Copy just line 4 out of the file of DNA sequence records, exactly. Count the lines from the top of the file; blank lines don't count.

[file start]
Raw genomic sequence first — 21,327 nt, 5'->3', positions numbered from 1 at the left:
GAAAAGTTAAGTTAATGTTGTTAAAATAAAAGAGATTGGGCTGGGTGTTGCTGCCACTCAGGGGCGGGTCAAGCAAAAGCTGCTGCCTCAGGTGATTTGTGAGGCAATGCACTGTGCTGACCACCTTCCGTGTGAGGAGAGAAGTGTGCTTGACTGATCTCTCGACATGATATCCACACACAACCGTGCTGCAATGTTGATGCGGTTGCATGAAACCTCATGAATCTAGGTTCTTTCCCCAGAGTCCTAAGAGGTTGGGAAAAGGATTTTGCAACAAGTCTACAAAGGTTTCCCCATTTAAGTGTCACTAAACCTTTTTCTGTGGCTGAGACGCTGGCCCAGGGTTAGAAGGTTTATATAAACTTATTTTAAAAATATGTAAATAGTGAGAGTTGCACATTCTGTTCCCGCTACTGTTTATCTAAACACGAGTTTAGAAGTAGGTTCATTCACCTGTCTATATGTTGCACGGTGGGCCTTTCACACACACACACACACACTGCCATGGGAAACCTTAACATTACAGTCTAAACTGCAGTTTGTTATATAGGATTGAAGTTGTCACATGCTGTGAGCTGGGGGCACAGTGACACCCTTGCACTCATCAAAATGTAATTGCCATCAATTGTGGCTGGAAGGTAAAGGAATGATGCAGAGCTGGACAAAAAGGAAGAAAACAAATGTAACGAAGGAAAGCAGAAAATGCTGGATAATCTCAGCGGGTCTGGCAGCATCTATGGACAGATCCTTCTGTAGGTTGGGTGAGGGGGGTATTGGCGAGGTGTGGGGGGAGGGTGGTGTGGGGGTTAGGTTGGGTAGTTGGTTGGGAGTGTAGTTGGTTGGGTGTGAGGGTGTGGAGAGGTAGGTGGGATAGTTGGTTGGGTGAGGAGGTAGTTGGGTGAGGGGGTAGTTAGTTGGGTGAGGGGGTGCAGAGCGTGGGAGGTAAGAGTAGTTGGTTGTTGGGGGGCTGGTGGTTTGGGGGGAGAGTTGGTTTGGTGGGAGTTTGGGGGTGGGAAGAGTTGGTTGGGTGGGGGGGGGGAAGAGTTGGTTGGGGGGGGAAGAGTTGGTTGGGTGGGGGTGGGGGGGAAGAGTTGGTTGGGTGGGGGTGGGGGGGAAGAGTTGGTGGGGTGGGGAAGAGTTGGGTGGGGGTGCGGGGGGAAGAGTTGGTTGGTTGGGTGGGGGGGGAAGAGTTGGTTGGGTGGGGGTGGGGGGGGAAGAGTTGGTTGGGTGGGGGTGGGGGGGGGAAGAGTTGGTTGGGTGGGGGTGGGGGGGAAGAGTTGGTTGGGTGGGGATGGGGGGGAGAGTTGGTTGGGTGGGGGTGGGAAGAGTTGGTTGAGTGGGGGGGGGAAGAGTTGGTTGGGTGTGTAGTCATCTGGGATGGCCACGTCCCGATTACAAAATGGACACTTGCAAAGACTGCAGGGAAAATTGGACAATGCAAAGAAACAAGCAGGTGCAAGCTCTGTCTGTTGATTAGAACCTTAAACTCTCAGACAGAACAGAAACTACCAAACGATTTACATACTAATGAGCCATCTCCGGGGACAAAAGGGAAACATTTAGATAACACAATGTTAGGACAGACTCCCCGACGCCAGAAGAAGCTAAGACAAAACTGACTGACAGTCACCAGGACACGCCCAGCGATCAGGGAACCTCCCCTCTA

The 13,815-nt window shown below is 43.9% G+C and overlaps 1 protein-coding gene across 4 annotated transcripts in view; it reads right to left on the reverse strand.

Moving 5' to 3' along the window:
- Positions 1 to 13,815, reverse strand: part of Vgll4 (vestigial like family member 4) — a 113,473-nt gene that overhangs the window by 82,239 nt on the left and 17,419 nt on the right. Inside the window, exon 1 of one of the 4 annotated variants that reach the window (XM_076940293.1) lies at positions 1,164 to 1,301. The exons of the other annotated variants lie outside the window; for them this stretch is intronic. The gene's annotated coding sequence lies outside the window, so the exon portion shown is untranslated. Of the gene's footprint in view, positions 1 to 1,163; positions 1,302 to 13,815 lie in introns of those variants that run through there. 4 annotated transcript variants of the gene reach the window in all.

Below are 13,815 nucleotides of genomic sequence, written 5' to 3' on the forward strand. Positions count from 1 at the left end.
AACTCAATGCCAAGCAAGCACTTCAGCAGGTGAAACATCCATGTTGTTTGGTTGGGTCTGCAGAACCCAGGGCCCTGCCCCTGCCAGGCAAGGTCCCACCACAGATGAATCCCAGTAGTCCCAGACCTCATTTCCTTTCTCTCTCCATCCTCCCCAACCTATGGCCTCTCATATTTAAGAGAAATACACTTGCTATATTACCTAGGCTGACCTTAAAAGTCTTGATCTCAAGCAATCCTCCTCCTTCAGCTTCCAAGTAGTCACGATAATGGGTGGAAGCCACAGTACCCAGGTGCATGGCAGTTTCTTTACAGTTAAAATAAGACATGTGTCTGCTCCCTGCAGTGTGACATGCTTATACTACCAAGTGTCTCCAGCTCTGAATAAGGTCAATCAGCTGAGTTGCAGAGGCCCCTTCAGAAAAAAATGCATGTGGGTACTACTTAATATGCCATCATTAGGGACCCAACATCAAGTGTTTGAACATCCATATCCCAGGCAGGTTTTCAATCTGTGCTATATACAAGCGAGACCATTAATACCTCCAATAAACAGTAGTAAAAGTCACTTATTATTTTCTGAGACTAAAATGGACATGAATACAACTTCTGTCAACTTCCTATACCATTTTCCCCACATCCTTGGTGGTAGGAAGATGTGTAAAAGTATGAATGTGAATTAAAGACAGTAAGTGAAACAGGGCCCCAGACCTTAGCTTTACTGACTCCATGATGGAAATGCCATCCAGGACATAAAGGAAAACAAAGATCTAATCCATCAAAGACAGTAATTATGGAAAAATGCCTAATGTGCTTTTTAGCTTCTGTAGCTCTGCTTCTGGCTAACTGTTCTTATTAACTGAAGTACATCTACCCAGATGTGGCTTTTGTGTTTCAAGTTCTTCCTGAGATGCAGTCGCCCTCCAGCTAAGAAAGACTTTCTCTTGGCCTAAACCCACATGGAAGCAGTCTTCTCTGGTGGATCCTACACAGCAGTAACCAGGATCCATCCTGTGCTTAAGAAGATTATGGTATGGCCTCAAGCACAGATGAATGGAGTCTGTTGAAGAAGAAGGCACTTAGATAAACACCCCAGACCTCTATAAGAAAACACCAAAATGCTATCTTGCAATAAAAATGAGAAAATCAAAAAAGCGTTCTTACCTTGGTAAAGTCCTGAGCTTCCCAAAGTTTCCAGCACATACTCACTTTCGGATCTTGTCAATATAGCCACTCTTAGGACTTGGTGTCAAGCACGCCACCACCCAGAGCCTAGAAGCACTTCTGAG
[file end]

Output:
Moving 5' to 3' along the window: